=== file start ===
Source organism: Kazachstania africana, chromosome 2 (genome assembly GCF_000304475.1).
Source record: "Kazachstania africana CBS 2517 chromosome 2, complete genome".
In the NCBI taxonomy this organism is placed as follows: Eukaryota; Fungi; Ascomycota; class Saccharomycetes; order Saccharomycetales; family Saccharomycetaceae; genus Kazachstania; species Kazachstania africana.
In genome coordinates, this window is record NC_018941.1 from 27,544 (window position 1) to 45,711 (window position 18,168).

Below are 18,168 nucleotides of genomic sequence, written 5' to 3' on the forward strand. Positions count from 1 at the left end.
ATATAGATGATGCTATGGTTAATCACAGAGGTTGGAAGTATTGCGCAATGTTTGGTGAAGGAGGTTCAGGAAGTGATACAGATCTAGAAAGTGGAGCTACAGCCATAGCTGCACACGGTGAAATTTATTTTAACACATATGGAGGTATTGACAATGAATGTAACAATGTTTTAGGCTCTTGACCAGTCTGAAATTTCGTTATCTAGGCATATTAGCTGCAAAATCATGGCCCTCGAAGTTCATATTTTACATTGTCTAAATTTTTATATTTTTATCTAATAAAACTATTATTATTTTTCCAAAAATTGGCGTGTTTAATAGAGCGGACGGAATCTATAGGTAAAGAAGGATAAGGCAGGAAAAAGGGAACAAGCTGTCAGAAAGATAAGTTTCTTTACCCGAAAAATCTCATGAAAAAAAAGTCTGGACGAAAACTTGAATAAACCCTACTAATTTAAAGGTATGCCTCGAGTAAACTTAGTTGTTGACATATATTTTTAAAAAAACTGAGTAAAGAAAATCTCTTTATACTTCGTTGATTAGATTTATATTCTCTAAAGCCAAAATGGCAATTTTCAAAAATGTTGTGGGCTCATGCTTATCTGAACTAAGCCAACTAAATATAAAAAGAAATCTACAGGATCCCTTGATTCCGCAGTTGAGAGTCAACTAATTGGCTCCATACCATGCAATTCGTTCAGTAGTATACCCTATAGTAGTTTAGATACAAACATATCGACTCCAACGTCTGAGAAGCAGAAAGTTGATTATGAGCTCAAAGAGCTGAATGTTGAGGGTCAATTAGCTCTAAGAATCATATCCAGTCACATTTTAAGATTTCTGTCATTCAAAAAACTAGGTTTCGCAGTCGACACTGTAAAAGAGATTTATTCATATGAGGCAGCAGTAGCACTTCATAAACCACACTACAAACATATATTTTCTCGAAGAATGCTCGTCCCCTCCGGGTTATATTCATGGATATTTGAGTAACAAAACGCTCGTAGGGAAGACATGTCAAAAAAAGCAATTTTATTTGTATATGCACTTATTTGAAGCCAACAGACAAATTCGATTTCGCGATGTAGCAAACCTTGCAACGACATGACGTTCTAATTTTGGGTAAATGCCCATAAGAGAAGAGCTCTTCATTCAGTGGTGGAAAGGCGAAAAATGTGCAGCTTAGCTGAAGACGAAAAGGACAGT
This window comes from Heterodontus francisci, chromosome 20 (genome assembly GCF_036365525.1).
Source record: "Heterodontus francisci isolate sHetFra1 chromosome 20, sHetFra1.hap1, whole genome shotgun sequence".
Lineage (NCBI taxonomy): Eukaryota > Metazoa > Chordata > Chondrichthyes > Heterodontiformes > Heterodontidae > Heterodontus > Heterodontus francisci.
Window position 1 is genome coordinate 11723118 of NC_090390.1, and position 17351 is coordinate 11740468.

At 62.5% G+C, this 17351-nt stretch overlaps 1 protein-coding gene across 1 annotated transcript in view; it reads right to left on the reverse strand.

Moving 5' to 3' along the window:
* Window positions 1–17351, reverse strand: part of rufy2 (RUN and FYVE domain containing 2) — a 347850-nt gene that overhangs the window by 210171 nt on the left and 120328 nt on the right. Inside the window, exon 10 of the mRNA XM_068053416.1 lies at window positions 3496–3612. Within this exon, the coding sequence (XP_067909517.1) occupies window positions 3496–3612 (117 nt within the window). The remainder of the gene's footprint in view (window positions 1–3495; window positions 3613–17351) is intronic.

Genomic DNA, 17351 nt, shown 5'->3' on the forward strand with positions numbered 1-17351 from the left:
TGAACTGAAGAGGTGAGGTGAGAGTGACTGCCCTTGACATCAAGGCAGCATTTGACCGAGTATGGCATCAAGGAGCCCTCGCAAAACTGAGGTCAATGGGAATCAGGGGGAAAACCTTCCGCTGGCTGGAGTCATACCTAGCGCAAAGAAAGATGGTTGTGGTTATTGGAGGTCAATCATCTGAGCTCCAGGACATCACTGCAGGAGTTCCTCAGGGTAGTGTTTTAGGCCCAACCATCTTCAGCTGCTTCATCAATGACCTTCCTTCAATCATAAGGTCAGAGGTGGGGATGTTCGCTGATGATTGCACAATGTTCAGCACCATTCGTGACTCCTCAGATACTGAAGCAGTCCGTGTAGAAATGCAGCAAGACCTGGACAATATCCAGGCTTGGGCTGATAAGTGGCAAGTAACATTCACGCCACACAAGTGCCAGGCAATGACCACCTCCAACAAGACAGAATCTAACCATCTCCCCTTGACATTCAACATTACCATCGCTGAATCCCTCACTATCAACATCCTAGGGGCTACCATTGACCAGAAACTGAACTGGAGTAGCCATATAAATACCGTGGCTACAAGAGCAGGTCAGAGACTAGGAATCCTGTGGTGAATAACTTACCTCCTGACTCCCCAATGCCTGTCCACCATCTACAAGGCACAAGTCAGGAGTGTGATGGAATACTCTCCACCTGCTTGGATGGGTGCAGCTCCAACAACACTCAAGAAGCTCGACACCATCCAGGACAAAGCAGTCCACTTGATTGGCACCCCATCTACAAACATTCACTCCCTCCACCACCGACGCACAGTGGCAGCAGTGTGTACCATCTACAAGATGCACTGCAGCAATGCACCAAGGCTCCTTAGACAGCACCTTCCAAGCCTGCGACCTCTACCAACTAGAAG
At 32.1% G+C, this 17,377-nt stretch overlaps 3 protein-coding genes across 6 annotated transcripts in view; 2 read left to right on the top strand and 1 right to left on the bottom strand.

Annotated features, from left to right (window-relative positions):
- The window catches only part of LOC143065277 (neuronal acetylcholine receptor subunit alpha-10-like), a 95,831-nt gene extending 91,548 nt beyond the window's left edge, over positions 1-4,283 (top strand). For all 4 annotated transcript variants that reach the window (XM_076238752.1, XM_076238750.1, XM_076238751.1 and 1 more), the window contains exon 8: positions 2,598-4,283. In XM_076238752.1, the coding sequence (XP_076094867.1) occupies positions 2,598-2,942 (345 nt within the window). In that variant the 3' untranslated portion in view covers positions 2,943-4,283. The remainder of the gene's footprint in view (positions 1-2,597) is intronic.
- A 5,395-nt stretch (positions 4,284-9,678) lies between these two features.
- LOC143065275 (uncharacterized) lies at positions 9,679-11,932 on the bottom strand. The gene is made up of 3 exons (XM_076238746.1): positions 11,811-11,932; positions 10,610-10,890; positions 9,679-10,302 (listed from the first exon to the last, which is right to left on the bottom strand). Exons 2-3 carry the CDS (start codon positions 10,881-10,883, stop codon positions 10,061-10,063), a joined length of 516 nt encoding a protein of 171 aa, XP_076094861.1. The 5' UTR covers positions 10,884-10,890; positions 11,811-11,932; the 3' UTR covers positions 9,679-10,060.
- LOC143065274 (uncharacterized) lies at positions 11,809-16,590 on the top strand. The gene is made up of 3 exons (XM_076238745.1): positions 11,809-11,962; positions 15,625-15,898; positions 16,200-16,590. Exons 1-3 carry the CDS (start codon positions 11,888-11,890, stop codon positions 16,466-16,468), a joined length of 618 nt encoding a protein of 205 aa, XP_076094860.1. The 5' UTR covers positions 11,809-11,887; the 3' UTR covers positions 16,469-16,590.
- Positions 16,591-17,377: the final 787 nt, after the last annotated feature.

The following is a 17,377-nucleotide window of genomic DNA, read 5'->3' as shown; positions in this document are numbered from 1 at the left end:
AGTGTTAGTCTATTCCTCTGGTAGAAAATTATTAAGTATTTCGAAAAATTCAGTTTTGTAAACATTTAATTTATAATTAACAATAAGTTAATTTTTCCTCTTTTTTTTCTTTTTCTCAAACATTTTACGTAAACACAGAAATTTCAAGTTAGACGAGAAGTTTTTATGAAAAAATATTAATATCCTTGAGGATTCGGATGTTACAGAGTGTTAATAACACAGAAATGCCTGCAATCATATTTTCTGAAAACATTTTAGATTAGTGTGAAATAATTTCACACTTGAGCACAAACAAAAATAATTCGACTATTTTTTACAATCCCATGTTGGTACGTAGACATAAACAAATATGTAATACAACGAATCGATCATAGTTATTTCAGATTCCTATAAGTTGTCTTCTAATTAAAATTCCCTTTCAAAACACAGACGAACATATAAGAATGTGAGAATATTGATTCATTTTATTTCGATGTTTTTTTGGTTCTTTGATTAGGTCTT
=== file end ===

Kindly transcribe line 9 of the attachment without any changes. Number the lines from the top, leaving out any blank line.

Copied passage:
Lineage (NCBI taxonomy): Eukaryota > Metazoa > Chordata > Chondrichthyes > Heterodontiformes > Heterodontidae > Heterodontus > Heterodontus francisci.